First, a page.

You've gotten through your first career fair and you've got a nice stack of business cards. Now what? To make your time at a job fair worthwhile, you need to follow up with the companies you met with. Many students are unsure of how to begin this process or what to say. Follow these tips to make a lasting impression and develop a solid connection with these employers.
Do it in a short period of time It's important to follow up with recruiters within a day or two of the event.1 The job market is competitive – you won't be the only one sending a note. Don't wait – the longer you do, the more likely they'll forget their conversation with you. If you wait a week and other interested people follow up sooner, you may be overlooked or considered lazy. There are a few ways you can reach out to a company: an email, a phone call or even a letter.
Keep it formal Regardless of how much you connected with a person, do not be informal in your email.2 Beginning an email with “Yo, Johnny!” isn't a smart decision. Instead, look into the company website. Find out what positions are available and determine which ones you might be interested in. Note your enthusiasm about these positions and the company as a whole. Mention the skills that you have that might make you a viable candidates for the position. However, don't be too pushy. Let the recruiter suggest an interview and go from there.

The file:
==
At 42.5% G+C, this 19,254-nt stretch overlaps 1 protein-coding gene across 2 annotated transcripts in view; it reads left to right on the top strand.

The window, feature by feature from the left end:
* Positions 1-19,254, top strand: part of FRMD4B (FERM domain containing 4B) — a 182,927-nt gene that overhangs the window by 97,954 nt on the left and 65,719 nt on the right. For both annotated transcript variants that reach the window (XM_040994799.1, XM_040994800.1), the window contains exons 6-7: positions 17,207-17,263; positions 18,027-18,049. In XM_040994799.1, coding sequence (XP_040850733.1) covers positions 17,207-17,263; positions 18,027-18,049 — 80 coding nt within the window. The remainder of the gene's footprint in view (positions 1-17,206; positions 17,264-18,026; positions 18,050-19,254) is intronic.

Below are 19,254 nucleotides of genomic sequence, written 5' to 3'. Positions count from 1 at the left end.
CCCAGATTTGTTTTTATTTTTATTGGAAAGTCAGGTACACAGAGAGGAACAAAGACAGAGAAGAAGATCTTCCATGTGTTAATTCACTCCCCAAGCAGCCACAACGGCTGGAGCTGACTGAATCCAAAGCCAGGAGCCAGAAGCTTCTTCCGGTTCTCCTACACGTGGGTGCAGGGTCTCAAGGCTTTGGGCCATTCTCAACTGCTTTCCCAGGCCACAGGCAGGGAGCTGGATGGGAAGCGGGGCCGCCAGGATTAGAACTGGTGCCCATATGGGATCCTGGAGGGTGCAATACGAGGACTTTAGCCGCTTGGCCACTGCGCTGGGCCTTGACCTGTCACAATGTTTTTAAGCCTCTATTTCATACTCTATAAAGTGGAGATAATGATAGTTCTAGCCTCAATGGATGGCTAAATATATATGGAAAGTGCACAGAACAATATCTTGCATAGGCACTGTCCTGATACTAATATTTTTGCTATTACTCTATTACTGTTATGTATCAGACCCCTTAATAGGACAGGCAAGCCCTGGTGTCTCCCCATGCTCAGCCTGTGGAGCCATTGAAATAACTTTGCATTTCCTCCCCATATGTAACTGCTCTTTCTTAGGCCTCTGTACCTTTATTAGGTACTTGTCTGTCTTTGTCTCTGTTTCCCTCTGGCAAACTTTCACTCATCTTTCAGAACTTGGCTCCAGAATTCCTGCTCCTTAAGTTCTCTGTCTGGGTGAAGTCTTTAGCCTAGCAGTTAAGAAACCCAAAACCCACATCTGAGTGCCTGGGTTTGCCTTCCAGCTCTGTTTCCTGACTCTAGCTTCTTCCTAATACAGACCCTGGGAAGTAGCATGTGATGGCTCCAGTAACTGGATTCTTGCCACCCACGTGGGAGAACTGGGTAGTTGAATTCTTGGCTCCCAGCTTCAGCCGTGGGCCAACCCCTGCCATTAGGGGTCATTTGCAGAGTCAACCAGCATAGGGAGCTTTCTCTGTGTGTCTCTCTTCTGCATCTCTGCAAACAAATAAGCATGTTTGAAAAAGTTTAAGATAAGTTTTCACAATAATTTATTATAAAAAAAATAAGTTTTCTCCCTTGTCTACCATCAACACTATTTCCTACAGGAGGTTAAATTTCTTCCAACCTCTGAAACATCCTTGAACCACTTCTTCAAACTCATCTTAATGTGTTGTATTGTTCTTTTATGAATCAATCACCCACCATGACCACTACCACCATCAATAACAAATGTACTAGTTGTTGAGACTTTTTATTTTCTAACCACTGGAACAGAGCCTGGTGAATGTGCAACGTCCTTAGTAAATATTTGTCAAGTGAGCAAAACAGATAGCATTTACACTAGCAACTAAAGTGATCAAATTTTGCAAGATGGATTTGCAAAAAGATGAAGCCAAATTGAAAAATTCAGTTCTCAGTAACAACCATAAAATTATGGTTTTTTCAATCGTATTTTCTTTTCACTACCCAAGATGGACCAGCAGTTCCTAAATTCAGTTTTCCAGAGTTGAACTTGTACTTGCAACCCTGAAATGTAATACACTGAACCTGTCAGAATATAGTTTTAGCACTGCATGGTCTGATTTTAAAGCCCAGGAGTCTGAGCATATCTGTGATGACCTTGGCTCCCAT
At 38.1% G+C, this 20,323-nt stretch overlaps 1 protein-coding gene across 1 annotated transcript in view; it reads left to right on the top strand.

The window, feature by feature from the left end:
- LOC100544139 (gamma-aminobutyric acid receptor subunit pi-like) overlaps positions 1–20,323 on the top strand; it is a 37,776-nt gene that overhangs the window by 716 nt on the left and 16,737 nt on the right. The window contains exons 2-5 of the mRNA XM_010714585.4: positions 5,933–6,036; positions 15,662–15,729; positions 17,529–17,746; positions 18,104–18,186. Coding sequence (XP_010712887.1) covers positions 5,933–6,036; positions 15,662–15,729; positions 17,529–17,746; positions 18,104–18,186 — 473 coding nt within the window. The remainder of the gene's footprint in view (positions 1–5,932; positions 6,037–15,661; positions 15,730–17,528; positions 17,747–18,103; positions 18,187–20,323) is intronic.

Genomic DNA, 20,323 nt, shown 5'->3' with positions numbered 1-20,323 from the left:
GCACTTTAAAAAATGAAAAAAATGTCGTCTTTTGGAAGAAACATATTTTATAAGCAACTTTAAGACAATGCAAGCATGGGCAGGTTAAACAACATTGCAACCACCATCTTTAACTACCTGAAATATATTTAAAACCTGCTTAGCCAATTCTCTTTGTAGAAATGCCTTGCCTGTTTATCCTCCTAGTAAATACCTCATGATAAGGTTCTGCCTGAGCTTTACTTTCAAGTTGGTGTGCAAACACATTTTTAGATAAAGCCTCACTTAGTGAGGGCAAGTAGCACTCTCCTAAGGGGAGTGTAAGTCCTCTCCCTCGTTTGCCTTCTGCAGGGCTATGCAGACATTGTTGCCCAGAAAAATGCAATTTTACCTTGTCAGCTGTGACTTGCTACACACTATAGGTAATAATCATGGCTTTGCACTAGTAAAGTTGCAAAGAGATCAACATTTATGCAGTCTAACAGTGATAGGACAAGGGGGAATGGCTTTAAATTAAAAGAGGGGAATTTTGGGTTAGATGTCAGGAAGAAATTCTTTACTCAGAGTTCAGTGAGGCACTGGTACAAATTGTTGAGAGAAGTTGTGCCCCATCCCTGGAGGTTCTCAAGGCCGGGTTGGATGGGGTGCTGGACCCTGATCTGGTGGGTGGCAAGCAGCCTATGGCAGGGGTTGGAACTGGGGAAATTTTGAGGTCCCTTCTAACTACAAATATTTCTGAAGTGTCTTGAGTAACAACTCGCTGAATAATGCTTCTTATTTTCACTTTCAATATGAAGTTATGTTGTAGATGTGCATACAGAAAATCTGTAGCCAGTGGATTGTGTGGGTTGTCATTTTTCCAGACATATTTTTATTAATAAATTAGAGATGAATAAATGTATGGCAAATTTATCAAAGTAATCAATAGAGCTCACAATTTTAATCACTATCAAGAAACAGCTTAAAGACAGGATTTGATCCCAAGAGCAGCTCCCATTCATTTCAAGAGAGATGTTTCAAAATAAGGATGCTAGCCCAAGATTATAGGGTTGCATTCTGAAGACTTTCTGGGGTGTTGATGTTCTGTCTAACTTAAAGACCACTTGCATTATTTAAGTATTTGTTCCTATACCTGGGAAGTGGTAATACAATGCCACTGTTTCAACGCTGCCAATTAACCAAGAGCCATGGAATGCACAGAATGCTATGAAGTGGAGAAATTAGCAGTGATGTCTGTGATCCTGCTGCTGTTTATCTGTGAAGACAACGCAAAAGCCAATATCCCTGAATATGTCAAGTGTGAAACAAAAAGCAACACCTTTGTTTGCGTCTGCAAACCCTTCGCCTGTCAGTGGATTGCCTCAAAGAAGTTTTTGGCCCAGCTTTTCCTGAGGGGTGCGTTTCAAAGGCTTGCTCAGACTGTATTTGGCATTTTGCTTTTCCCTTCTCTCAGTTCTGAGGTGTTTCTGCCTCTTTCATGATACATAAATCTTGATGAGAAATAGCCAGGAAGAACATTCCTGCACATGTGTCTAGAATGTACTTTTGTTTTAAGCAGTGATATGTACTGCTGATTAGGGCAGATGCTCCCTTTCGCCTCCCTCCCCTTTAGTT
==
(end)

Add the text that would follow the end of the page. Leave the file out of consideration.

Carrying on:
Stroke their ego In the follow up, it's also important to compliment the employer and the business a little. Don't overdo it – a little can go a long way. Let them know why you're interested in their company and not in others. Mention what makes them different. State that you were excited to speak with them and truly valued their opinion and conversation at the event. These kinds of compliments can help get you in a strong position as an excited candidate.
Make it short Though you should include all these things, don't make your follow up a saga. No employer or recruiter has the time to go through a lengthy email or letter. If it's long, they may just stop reading after the first paragraph. Instead, stay succinct. Keep your note to around three paragraphs long. Use points that were in your conversation as a guideline to help keep the letter focused. These mentions should indicate that you were listening to the employer during the discussion.
Edit Don't just write an email and send it along. Be sure to read it meticulously to spot any grammatical or spelling errors. Better yet, use a second pair of eyes. Ask a friend to look it over or read it aloud to him or her. That way, you can get their opinion and make sure that you don't sound too brazen or informal. Follow ups with errors are a complete red flag for employers. It'll seem like you don't pay attention to detail or wrote the letter too quickly.
Follow these tips to impress the recruiters you met at the career fair and establish some solid connections.